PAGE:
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Harmony Takes Flight: The Muddy Crows’ Straight Crazy

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“The songs in my head/They always seemed so sentimental,” sings The Muddy Crows’ Dan Wolff on the opening number of his band’s new EP Straight Crazy.

The song is called “Anywhere But Here” and it’s a playful jab at one’s own creative powers being a bit less…creative, the longer one stays in one place. Wolff equates geographical inertia with creative inertia and as a result the track is a post-modern blast of explaining how in order for the song you’re listening to have existed at all, Wolf had to hit the road to track real harmony down.

Self-effacing, self-aware and sounding like Randy Newman fronting the Felice Brothers, “Anywhere But Here” is one of the most refreshing tracks of this young year.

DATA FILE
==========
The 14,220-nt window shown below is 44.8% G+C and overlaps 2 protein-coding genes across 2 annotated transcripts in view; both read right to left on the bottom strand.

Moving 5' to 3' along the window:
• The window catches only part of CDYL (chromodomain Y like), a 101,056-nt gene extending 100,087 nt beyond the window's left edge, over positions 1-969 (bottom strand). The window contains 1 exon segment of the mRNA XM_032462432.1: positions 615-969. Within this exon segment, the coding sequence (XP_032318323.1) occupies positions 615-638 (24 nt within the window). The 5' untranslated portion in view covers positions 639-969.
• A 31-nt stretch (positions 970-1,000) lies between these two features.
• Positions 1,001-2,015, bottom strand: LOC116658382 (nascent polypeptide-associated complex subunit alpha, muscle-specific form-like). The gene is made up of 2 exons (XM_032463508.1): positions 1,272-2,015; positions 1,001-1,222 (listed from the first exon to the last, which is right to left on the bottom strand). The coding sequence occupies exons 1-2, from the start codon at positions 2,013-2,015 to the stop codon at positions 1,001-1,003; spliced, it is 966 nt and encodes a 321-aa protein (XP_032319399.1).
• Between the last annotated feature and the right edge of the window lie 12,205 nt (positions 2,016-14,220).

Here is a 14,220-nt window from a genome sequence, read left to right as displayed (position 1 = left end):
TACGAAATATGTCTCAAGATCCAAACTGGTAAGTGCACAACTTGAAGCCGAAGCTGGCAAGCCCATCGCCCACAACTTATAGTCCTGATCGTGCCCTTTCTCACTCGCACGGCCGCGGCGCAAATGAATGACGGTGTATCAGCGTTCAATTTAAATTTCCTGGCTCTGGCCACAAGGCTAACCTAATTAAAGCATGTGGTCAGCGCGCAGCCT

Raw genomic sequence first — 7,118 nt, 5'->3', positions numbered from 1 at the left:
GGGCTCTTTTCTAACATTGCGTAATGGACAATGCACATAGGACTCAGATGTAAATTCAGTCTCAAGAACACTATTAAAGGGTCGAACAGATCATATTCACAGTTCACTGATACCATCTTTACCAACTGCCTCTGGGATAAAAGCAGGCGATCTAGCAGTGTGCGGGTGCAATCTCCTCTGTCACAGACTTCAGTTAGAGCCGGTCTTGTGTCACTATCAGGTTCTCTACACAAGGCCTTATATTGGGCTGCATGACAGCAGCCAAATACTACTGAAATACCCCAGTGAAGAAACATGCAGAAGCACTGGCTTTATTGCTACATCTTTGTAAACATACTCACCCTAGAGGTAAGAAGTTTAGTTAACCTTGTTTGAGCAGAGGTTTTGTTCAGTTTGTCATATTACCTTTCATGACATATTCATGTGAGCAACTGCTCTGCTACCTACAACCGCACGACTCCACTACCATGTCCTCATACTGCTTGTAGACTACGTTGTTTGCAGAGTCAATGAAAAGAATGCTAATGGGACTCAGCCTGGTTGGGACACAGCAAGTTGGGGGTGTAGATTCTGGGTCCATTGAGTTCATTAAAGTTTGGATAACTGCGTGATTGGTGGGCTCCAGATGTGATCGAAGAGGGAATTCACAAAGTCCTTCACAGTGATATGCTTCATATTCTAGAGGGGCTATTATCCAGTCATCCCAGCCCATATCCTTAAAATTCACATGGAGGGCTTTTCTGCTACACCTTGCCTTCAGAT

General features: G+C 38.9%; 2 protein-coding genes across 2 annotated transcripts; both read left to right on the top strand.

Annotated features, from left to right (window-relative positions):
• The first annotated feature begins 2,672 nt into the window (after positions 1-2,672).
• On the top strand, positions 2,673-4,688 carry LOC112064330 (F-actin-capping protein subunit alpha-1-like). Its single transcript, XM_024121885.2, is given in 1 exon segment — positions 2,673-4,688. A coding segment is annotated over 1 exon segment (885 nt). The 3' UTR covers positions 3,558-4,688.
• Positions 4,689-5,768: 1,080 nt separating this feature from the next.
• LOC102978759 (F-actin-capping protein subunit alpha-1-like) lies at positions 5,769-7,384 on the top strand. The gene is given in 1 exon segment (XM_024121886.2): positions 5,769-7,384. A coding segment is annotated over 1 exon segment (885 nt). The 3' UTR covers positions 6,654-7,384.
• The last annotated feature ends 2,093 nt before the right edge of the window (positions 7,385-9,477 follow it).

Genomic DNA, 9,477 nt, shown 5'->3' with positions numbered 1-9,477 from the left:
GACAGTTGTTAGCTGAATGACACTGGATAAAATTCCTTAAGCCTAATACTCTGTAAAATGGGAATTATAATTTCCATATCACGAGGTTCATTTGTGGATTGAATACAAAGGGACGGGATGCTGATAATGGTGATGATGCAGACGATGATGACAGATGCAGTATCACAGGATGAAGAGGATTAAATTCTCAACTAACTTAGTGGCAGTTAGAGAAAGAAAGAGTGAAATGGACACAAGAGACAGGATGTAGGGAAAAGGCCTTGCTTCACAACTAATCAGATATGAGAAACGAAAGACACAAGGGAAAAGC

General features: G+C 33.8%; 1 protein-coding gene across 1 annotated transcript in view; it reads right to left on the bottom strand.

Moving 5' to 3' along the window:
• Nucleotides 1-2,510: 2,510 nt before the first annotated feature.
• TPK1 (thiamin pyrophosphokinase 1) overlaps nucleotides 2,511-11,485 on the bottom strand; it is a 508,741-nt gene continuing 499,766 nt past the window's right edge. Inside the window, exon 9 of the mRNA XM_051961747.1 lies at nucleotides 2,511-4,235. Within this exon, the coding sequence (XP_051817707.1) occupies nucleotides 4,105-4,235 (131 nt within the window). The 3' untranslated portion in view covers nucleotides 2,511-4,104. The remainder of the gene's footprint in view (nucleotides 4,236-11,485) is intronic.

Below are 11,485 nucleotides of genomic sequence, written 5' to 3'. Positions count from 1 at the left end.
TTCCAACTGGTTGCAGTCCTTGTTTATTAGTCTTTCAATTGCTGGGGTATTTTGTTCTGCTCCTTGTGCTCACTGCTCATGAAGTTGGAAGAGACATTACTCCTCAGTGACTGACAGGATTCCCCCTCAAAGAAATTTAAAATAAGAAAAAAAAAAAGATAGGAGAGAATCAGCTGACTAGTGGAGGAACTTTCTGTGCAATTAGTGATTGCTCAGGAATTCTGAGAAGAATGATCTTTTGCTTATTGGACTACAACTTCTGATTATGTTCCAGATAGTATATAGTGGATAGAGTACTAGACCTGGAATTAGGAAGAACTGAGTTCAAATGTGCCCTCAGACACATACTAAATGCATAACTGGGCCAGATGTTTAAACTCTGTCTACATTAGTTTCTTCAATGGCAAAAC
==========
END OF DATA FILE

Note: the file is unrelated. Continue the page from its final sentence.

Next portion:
The Muddy Crows have been D.C.’s best kept secret dating back to 2015, but the band’s recent European forays have blasted them out of the regional ranks and made them real contenders.

Straight Crazy is just a four-song effort, but it showcases the band’s surging confidence and musical smarts. Keyboardist Steve Mead falls somewhere between Pete Thomas of the Attractions and The Band’s Richard Manuel–he underpins each number with the kind of foundational undulations that emerge as the Muddy Crows’ unique and infectious heartbeat.

The buoyant title track brings to mind The Barenaked Ladies; the cinematic pounce of the gunfighting narrative “Quarter Past Four” is pure High Noon Americana and “Jezebel” is a grinding blast of sheer rootsy soul.